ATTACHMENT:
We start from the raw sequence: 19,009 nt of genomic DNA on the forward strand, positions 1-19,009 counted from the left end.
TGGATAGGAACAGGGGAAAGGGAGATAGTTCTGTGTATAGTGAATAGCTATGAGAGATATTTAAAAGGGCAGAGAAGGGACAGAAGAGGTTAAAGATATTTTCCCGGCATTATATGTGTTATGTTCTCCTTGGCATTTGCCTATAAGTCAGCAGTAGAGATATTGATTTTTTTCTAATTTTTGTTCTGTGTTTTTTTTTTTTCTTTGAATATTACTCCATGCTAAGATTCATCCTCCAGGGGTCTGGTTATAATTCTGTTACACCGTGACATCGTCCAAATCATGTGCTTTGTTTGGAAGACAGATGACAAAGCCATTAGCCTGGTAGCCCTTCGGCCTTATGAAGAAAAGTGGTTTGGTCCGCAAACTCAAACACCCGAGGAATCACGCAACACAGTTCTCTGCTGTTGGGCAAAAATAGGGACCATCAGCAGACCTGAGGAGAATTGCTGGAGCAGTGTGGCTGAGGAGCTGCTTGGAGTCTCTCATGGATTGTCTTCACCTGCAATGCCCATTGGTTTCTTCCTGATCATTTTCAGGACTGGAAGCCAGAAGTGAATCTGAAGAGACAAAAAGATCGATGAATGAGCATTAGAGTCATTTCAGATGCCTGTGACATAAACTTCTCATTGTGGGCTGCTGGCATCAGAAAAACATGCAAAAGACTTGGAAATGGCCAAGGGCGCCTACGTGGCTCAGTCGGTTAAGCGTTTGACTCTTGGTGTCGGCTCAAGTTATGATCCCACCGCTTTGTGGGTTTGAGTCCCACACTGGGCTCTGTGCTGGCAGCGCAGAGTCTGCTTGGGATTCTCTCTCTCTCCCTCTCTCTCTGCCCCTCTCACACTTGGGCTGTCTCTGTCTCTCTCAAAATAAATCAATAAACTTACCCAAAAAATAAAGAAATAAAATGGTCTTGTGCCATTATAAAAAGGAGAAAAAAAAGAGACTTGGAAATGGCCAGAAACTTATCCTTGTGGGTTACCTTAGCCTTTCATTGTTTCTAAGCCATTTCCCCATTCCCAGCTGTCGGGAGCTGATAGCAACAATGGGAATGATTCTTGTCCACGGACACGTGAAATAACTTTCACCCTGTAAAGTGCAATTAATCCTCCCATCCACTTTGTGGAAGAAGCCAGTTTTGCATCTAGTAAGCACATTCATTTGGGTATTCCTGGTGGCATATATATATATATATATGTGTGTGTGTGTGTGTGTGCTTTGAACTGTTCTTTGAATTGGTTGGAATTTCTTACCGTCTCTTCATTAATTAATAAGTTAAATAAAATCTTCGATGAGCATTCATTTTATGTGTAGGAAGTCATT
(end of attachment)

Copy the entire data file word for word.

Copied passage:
We start from the raw sequence: 19,009 nt of genomic DNA on the forward strand, positions 1-19,009 counted from the left end.
TGGATAGGAACAGGGGAAAGGGAGATAGTTCTGTGTATAGTGAATAGCTATGAGAGATATTTAAAAGGGCAGAGAAGGGACAGAAGAGGTTAAAGATATTTTCCCGGCATTATATGTGTTATGTTCTCCTTGGCATTTGCCTATAAGTCAGCAGTAGAGATATTGATTTTTTTCTAATTTTTGTTCTGTGTTTTTTTTTTTTCTTTGAATATTACTCCATGCTAAGATTCATCCTCCAGGGGTCTGGTTATAATTCTGTTACACCGTGACATCGTCCAAATCATGTGCTTTGTTTGGAAGACAGATGACAAAGCCATTAGCCTGGTAGCCCTTCGGCCTTATGAAGAAAAGTGGTTTGGTCCGCAAACTCAAACACCCGAGGAATCACGCAACACAGTTCTCTGCTGTTGGGCAAAAATAGGGACCATCAGCAGACCTGAGGAGAATTGCTGGAGCAGTGTGGCTGAGGAGCTGCTTGGAGTCTCTCATGGATTGTCTTCACCTGCAATGCCCATTGGTTTCTTCCTGATCATTTTCAGGACTGGAAGCCAGAAGTGAATCTGAAGAGACAAAAAGATCGATGAATGAGCATTAGAGTCATTTCAGATGCCTGTGACATAAACTTCTCATTGTGGGCTGCTGGCATCAGAAAAACATGCAAAAGACTTGGAAATGGCCAAGGGCGCCTACGTGGCTCAGTCGGTTAAGCGTTTGACTCTTGGTGTCGGCTCAAGTTATGATCCCACCGCTTTGTGGGTTTGAGTCCCACACTGGGCTCTGTGCTGGCAGCGCAGAGTCTGCTTGGGATTCTCTCTCTCTCCCTCTCTCTCTGCCCCTCTCACACTTGGGCTGTCTCTGTCTCTCTCAAAATAAATCAATAAACTTACCCAAAAAATAAAGAAATAAAATGGTCTTGTGCCATTATAAAAAGGAGAAAAAAAAGAGACTTGGAAATGGCCAGAAACTTATCCTTGTGGGTTACCTTAGCCTTTCATTGTTTCTAAGCCATTTCCCCATTCCCAGCTGTCGGGAGCTGATAGCAACAATGGGAATGATTCTTGTCCACGGACACGTGAAATAACTTTCACCCTGTAAAGTGCAATTAATCCTCCCATCCACTTTGTGGAAGAAGCCAGTTTTGCATCTAGTAAGCACATTCATTTGGGTATTCCTGGTGGCATATATATATATATATATGTGTGTGTGTGTGTGTGTGCTTTGAACTGTTCTTTGAATTGGTTGGAATTTCTTACCGTCTCTTCATTAATTAATAAGTTAAATAAAATCTTCGATGAGCATTCATTTTATGTGTAGGAAGTCATT